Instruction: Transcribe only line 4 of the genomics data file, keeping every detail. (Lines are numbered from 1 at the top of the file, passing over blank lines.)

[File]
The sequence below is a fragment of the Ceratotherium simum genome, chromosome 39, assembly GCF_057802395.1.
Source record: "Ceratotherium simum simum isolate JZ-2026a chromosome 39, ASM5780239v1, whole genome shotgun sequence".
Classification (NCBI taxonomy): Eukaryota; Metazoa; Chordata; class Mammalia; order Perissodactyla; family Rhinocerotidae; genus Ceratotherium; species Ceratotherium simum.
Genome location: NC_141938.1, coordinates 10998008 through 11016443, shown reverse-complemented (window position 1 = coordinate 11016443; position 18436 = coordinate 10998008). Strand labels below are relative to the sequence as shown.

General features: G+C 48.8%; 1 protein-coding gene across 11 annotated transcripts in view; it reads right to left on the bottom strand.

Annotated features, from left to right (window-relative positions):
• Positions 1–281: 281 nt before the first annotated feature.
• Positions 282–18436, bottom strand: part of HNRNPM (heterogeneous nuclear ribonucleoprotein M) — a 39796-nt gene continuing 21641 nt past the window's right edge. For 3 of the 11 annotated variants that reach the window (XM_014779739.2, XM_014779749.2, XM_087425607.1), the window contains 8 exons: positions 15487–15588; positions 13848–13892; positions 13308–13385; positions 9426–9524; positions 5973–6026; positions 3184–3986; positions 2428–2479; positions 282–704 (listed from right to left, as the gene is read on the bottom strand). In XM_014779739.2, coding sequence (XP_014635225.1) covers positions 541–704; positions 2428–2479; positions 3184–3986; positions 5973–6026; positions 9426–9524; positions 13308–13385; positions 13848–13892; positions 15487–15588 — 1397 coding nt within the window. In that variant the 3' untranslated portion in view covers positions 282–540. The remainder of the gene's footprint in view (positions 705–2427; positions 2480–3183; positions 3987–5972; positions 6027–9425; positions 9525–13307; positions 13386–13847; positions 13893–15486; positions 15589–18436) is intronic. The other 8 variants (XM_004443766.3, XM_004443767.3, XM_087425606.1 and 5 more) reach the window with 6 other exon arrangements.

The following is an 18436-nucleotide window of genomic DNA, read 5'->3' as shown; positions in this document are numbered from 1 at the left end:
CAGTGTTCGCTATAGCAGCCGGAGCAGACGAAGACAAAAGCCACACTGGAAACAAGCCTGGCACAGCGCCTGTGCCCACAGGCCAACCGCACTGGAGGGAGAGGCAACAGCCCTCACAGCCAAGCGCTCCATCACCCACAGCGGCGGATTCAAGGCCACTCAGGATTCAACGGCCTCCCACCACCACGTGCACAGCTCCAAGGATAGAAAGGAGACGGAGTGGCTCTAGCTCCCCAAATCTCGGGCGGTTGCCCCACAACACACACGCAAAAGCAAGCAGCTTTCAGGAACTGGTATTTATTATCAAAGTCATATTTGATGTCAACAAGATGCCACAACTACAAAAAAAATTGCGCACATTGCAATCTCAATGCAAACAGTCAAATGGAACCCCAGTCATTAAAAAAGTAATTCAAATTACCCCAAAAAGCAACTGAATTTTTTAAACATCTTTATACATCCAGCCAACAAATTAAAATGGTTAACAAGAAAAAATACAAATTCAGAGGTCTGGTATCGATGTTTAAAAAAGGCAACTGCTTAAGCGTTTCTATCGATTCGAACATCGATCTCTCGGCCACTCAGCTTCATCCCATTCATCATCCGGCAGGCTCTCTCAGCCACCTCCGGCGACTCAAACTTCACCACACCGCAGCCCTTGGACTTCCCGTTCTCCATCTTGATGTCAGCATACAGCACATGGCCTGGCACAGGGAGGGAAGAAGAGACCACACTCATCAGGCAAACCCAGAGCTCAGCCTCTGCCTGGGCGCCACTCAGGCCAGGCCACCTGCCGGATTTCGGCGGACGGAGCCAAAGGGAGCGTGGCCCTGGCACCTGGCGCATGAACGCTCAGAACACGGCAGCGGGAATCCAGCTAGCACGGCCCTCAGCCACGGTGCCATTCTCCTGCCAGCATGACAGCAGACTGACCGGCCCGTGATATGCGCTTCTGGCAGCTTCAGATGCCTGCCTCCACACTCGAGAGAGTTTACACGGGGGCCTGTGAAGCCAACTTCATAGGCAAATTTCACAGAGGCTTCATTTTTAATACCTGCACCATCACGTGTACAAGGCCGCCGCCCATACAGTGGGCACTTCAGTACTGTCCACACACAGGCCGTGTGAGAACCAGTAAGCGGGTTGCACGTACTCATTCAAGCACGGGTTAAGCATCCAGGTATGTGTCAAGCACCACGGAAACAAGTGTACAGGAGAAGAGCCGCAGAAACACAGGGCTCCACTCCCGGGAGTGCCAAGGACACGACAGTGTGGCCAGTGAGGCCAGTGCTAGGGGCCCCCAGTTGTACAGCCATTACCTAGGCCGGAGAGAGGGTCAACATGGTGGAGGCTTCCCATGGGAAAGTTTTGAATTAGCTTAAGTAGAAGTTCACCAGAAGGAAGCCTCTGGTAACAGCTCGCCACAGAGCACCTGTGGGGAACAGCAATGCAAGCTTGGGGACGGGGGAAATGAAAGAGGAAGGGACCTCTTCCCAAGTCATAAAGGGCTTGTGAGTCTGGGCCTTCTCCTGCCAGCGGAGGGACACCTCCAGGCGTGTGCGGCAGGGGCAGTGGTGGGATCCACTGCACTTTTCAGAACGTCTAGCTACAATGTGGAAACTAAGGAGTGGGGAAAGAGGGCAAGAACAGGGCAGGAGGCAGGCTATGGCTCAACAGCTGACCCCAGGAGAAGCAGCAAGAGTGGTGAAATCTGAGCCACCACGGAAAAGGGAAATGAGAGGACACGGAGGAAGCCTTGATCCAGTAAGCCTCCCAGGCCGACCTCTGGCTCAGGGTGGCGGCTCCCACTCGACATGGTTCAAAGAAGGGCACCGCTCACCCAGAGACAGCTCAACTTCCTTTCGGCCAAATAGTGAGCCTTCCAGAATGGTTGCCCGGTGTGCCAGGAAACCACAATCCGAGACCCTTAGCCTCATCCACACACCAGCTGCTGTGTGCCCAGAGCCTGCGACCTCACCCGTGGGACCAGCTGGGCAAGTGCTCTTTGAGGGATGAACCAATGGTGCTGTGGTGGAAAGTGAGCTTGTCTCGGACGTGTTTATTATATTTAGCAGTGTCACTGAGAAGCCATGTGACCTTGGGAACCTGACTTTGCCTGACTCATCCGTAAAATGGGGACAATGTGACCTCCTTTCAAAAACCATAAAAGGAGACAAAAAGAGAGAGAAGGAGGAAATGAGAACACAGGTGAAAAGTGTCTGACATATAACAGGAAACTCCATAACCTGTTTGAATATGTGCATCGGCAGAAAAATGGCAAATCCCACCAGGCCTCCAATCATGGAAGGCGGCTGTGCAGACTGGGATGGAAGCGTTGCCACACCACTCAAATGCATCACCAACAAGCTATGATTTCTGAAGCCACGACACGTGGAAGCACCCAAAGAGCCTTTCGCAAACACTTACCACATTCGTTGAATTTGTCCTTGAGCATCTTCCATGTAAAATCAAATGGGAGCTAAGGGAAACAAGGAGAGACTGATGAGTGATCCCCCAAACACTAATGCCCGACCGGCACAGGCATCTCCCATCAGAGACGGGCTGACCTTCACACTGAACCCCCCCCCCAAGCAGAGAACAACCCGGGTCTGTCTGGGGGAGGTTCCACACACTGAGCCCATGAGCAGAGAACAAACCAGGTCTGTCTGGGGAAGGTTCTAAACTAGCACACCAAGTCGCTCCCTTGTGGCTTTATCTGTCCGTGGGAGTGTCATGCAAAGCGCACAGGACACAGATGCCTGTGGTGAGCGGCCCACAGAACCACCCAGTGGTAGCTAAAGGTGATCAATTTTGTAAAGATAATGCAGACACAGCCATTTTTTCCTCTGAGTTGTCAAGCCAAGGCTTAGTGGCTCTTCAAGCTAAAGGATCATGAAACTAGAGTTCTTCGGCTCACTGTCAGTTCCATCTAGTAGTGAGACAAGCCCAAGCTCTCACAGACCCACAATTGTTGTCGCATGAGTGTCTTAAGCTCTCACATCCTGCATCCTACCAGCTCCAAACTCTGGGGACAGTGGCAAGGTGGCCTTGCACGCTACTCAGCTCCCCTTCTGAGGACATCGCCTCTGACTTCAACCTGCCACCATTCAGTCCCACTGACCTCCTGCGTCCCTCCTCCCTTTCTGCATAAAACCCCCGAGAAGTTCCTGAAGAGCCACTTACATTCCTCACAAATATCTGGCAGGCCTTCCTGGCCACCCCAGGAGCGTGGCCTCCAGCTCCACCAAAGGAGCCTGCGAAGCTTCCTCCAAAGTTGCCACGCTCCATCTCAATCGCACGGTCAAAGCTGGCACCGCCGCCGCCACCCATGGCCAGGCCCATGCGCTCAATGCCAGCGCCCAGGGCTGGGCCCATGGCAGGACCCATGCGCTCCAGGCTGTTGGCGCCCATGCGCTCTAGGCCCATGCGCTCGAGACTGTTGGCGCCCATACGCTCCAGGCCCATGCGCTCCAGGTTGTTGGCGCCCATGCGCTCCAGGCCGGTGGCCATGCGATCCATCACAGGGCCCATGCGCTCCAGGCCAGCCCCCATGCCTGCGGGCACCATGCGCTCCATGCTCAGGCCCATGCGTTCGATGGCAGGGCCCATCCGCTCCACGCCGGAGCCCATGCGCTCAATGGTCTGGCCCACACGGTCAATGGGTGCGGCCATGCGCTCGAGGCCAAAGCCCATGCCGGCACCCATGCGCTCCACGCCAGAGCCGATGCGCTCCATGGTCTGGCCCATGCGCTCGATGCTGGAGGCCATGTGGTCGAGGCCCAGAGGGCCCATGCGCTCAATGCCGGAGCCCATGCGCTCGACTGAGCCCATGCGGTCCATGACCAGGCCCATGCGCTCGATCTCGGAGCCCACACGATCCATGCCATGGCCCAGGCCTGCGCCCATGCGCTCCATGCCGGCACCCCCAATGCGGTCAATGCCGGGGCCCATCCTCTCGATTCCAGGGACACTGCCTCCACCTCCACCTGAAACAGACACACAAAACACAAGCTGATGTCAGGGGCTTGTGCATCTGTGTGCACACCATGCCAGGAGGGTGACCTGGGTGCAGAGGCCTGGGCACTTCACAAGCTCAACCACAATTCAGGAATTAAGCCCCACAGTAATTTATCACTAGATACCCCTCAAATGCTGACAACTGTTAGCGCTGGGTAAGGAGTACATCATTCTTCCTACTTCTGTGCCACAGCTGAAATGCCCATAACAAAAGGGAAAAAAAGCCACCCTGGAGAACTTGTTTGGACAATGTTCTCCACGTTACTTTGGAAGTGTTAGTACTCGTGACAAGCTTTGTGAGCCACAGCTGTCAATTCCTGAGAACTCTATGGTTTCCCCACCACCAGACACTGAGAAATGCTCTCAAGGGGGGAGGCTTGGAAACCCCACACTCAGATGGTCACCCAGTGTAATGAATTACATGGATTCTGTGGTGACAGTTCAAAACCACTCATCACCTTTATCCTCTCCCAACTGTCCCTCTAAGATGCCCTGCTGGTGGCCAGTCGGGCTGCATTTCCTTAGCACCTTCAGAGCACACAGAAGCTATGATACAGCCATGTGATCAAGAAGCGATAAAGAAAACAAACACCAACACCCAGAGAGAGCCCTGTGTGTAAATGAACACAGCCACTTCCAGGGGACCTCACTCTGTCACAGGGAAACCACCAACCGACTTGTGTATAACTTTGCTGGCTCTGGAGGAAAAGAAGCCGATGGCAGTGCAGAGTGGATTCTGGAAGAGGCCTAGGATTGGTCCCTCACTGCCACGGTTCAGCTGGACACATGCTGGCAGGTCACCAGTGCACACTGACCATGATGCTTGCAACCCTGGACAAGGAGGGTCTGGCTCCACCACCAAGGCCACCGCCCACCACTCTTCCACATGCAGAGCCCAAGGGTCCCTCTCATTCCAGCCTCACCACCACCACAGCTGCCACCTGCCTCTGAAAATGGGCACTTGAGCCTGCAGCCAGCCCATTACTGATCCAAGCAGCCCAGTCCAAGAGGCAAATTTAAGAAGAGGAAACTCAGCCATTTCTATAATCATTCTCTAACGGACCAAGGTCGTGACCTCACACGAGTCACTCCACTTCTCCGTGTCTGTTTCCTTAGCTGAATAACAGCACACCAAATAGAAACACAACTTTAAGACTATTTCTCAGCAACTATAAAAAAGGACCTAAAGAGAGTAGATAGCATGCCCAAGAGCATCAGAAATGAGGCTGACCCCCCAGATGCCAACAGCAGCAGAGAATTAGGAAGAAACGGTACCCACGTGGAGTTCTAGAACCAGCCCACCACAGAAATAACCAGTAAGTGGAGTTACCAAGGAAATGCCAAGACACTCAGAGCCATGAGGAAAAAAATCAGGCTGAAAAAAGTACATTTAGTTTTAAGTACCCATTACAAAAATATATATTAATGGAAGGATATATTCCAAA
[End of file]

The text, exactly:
Genome location: NC_141938.1, coordinates 10998008 through 11016443, shown reverse-complemented (window position 1 = coordinate 11016443; position 18436 = coordinate 10998008). Strand labels below are relative to the sequence as shown.